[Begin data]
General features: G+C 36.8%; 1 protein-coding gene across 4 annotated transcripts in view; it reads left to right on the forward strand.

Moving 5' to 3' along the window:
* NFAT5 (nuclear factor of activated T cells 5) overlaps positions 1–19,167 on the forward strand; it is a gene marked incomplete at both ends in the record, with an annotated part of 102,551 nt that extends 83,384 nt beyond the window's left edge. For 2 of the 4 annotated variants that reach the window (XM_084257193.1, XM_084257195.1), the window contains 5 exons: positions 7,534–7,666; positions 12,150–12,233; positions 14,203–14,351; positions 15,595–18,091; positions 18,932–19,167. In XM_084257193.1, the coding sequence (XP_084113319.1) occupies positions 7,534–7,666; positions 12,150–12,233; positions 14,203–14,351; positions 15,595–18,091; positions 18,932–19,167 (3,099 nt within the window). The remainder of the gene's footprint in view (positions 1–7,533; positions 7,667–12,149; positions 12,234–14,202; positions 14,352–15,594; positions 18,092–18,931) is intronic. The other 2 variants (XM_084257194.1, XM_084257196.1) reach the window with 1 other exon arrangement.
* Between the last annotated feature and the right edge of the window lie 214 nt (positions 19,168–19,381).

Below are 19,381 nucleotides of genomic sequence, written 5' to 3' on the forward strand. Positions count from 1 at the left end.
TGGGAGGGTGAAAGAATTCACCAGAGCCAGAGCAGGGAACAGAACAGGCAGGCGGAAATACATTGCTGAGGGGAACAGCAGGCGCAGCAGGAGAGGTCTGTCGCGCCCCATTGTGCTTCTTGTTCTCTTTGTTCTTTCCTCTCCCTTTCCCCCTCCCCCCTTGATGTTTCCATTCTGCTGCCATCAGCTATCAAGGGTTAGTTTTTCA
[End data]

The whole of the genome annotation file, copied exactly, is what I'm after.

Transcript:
General features: G+C 36.8%; 1 protein-coding gene across 4 annotated transcripts in view; it reads left to right on the forward strand.

Moving 5' to 3' along the window:
* NFAT5 (nuclear factor of activated T cells 5) overlaps positions 1–19,167 on the forward strand; it is a gene marked incomplete at both ends in the record, with an annotated part of 102,551 nt that extends 83,384 nt beyond the window's left edge. For 2 of the 4 annotated variants that reach the window (XM_084257193.1, XM_084257195.1), the window contains 5 exons: positions 7,534–7,666; positions 12,150–12,233; positions 14,203–14,351; positions 15,595–18,091; positions 18,932–19,167. In XM_084257193.1, the coding sequence (XP_084113319.1) occupies positions 7,534–7,666; positions 12,150–12,233; positions 14,203–14,351; positions 15,595–18,091; positions 18,932–19,167 (3,099 nt within the window). The remainder of the gene's footprint in view (positions 1–7,533; positions 7,667–12,149; positions 12,234–14,202; positions 14,352–15,594; positions 18,092–18,931) is intronic. The other 2 variants (XM_084257194.1, XM_084257196.1) reach the window with 1 other exon arrangement.
* Between the last annotated feature and the right edge of the window lie 214 nt (positions 19,168–19,381).

Below are 19,381 nucleotides of genomic sequence, written 5' to 3' on the forward strand. Positions count from 1 at the left end.
TGGGAGGGTGAAAGAATTCACCAGAGCCAGAGCAGGGAACAGAACAGGCAGGCGGAAATACATTGCTGAGGGGAACAGCAGGCGCAGCAGGAGAGGTCTGTCGCGCCCCATTGTGCTTCTTGTTCTCTTTGTTCTTTCCTCTCCCTTTCCCCCTCCCCCCTTGATGTTTCCATTCTGCTGCCATCAGCTATCAAGGGTTAGTTTTTCA